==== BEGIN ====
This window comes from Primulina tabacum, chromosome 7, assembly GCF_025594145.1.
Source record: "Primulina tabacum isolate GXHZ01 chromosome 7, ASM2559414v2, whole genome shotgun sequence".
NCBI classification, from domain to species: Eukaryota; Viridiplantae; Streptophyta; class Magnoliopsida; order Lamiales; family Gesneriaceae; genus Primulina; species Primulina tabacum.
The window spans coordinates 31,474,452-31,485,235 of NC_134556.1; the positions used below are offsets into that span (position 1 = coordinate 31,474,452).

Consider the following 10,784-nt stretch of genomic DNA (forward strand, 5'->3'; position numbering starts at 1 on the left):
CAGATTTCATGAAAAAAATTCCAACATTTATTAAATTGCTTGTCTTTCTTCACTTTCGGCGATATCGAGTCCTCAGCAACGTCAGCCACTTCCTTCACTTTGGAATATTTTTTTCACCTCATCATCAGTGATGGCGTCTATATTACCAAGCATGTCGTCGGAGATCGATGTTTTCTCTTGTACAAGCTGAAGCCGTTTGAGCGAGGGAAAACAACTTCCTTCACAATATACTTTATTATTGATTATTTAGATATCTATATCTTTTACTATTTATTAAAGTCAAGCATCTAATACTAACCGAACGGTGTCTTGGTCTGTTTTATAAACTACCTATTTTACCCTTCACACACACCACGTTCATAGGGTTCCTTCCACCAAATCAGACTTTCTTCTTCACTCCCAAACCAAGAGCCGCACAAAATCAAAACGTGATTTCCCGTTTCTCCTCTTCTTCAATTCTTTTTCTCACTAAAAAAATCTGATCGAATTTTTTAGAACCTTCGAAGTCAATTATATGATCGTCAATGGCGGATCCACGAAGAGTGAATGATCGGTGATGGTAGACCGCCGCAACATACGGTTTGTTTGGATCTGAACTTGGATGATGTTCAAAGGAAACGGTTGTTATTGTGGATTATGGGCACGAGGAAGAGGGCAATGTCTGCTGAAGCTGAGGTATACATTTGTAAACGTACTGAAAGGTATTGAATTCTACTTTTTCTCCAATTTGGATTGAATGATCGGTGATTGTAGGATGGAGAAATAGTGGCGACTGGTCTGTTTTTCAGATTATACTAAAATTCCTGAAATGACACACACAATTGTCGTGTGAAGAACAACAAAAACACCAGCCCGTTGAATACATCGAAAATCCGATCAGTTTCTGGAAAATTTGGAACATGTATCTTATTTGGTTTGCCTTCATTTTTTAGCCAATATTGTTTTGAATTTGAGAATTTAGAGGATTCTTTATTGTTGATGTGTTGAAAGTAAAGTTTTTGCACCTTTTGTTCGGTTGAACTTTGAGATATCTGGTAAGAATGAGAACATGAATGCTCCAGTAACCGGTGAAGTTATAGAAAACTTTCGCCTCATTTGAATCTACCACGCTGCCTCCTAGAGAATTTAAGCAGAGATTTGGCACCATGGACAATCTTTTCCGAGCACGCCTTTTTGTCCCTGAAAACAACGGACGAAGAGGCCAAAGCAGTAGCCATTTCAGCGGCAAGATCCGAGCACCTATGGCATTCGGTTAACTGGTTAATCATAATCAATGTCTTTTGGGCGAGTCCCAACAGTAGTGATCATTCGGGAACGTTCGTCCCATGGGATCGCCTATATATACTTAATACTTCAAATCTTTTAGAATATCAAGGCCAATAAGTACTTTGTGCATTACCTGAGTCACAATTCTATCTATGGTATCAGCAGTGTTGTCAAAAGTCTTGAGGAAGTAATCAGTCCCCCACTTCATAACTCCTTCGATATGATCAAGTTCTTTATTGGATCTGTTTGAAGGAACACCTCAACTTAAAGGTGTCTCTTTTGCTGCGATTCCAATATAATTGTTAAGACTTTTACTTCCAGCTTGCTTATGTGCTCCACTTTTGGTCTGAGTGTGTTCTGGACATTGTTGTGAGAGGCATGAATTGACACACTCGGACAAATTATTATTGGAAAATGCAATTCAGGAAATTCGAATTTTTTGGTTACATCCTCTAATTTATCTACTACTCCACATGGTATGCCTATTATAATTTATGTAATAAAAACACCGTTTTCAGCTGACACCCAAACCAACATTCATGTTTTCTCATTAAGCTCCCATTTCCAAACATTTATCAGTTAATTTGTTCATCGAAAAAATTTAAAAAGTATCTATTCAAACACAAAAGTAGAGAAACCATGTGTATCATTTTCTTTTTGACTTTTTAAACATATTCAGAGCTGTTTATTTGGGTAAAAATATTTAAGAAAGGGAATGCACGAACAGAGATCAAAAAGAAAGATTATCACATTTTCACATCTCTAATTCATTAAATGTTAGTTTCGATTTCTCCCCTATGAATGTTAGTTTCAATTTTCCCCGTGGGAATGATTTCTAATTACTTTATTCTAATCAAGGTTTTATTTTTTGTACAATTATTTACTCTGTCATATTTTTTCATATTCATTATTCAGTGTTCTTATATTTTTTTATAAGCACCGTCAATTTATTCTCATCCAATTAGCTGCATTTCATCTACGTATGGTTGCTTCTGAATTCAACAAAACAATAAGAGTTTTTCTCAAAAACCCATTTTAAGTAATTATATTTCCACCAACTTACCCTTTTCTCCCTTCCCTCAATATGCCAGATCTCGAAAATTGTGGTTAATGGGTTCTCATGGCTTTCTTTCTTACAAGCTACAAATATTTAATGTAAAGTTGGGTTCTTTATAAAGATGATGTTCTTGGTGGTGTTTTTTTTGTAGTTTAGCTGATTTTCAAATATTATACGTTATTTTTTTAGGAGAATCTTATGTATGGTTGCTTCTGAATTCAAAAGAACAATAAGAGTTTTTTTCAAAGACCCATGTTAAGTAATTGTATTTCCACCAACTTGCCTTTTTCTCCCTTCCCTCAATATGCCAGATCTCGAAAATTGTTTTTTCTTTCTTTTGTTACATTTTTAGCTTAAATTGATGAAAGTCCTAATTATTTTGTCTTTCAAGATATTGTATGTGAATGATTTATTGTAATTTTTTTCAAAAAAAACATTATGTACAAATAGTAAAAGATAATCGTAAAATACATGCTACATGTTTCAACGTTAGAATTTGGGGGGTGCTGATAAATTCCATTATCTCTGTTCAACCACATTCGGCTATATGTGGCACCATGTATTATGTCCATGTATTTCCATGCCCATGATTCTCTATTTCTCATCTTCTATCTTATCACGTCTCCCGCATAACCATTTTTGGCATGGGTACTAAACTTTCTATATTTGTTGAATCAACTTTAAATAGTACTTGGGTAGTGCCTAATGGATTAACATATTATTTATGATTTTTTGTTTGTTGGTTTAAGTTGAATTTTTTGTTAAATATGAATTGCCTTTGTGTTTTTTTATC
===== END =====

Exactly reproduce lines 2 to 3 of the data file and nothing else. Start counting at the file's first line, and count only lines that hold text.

Source record: "Primulina tabacum isolate GXHZ01 chromosome 7, ASM2559414v2, whole genome shotgun sequence".
NCBI classification, from domain to species: Eukaryota; Viridiplantae; Streptophyta; class Magnoliopsida; order Lamiales; family Gesneriaceae; genus Primulina; species Primulina tabacum.